Finally, as the staff at MMS will tell you, I am wont to close my notes with poetry. Here is a prose poem, "Gate A-4" by contemporary poet Naomi Shihab Nye, that captures beautifully the grace that befalls us when we drop our guard a bit and meet each other's humanity:


Wandering around the Albuquerque Airport Terminal, after learning
my flight had been delayed four hours, I heard an announcement:
"If anyone in the vicinity of Gate A-4 understands any Arabic, please
come to the gate immediately."


Well—one pauses these days. Gate A-4 was my own gate. I went there.

An older woman in full traditional Palestinian embroidered dress, just
like my grandma wore, was crumpled to the floor, wailing. "Help,"
said the flight agent. "Talk to her. What is her problem? We
told her the flight was going to be late and she did this."


I stooped to put my arm around the woman and spoke haltingly.
"Shu-dow-a, Shu-bid-uck Habibti? Stani schway, Min fadlick, Shu-bit-
se-wee?" The minute she heard any words she knew, however poorly
used, she stopped crying. She thought the flight had been cancelled
entirely. She needed to be in El Paso for major medical treatment the
next day. I said, "No, we're fine, you'll get there, just later, who is
picking you up? Let's call him."


We called her son, I spoke with him in English. I told him I would
stay with his mother till we got on the plane and ride next to
her. She talked to him. Then we called her other sons just
for the fun of it. Then we called my dad and he and she spoke for a while
in Arabic and found out of course they had ten shared friends. Then I
thought just for the heck of it why not call some Palestinian poets I know
and let them chat with her? This all took up two hours.


She was laughing a lot by then. Telling of her life, patting my knee,
answering questions. She had pulled a sack of homemade mamool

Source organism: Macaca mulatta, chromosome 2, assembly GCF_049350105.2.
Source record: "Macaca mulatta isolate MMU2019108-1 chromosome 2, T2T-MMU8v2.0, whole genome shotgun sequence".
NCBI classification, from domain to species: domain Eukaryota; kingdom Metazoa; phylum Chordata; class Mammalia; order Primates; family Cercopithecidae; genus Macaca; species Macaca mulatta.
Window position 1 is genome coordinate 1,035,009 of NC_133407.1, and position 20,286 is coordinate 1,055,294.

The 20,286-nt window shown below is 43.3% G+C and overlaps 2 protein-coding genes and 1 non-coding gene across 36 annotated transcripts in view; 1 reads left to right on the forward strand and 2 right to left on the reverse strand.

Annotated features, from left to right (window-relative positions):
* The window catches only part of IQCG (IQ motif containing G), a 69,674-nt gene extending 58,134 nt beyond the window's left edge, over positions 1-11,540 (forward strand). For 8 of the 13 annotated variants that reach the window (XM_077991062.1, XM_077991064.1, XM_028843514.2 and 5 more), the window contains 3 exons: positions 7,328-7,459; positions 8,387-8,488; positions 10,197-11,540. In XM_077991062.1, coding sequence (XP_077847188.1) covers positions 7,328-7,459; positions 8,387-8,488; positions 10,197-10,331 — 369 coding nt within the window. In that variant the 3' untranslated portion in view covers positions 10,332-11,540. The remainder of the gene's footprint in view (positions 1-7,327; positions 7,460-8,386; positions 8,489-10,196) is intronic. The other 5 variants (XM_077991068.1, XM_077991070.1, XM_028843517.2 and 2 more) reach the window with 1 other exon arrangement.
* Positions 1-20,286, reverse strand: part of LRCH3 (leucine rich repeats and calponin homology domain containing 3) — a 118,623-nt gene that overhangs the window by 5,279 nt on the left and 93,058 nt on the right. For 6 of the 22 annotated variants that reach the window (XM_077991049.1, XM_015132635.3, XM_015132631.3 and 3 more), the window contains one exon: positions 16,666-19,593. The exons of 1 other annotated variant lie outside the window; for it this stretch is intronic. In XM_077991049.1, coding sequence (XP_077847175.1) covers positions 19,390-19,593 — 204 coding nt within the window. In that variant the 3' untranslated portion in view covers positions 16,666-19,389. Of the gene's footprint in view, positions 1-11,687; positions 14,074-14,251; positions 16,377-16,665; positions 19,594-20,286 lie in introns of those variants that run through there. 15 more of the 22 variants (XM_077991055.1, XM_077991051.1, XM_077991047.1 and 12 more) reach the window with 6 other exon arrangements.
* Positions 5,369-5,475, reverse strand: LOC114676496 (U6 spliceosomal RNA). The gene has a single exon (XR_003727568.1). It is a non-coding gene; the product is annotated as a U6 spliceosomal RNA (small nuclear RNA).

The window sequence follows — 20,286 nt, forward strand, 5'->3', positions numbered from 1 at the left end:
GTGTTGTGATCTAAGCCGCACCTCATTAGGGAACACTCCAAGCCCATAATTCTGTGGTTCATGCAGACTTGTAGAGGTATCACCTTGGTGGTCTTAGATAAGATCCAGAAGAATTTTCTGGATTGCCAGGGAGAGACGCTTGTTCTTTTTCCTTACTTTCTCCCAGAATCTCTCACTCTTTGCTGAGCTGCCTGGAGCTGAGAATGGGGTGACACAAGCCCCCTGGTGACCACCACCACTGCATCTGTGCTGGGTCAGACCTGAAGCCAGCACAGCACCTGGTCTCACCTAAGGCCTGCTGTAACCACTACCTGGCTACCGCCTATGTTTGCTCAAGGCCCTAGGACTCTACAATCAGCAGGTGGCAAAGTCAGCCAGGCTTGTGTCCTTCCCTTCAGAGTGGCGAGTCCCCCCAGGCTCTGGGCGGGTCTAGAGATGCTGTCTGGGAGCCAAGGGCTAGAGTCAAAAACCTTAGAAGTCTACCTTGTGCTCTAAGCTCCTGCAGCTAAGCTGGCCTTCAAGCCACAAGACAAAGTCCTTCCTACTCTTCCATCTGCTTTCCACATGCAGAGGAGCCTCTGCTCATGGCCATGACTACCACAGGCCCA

cookies—little powdered sugar crumbly mounds stuffed with dates and
nuts—from her bag—and was offering them to all the women at the gate.
To my amazement, not a single woman declined one. It was like a
sacrament. The traveler from Argentina, the mom from California, the
lovely woman from Laredo—we were all covered with the same powdered
sugar. And smiling. There is no better cookie.


And then the airline broke out free apple juice from huge coolers and two
little girls from our flight ran around serving it and they were covered with powdered sugar, too. And I noticed my new best friend—by now we were holding hands—had a potted plant poking out of her bag, some medicinal thing, with green furry leaves. Such an old country tradition. Always carry a plant. Always stay rooted to somewhere.


And I looked around that gate of late and weary ones and I thought, This
is the world I want to live in. The shared world. Not a single person in that
gate—once the crying of confusion stopped—seemed apprehensive about
any other person. They took the cookies. I wanted to hug all those other women, too.


This can still happen anywhere. Not everything is lost.



Here's wishing our MMS delegates all the best in New York, and thank you all for sharing your children with our school. They are our future.

Kind regards,



*Here is an exciting video overview of Montessori Model United Nations 

5200 Paradise Drive Corte Madera, CA 94925 | 415-924-5388